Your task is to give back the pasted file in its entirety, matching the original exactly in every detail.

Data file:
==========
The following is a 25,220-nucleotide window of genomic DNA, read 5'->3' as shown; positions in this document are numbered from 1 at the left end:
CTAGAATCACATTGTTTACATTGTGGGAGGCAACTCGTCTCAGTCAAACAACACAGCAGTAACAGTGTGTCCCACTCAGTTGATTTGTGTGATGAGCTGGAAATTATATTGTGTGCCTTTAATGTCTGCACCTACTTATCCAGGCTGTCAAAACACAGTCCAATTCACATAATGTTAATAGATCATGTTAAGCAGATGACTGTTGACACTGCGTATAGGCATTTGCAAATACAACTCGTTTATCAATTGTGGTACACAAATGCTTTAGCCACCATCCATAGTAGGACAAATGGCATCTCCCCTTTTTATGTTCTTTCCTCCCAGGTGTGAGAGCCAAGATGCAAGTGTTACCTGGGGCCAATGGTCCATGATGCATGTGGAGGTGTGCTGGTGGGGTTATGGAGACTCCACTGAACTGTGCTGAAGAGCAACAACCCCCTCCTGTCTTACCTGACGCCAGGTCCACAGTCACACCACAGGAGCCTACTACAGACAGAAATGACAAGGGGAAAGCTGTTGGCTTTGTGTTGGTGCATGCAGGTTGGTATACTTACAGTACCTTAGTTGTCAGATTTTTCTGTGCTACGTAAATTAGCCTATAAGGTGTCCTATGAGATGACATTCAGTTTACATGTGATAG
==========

The following is a 25,220-nucleotide window of genomic DNA, read 5'->3' as shown; positions in this document are numbered from 1 at the left end:
CTAGAATCACATTGTTTACATTGTGGGAGGCAACTCGTCTCAGTCAAACAACACAGCAGTAACAGTGTGTCCCACTCAGTTGATTTGTGTGATGAGCTGGAAATTATATTGTGTGCCTTTAATGTCTGCACCTACTTATCCAGGCTGTCAAAACACAGTCCAATTCACATAATGTTAATAGATCATGTTAAGCAGATGACTGTTGACACTGCGTATAGGCATTTGCAAATACAACTCGTTTATCAATTGTGGTACACAAATGCTTTAGCCACCATCCATAGTAGGACAAATGGCATCTCCCCTTTTTATGTTCTTTCCTCCCAGGTGTGAGAGCCAAGATGCAAGTGTTACCTGGGGCCAATGGTCCATGATGCATGTGGAGGTGTGCTGGTGGGGTTATGGAGACTCCACTGAACTGTGCTGAAGAGCAACAACCCCCTCCTGTCTTACCTGACGCCAGGTCCACAGTCACACCACAGGAGCCTACTACAGACAGAAATGACAAGGGGAAAGCTGTTGGCTTTGTGTTGGTGCATGCAGGTTGGTATACTTACAGTACCTTAGTTGTCAGATTTTTCTGTGCTACGTAAATTAGCCTATAAGGTGTCCTATGAGATGACATTCAGTTTACATGTGATAG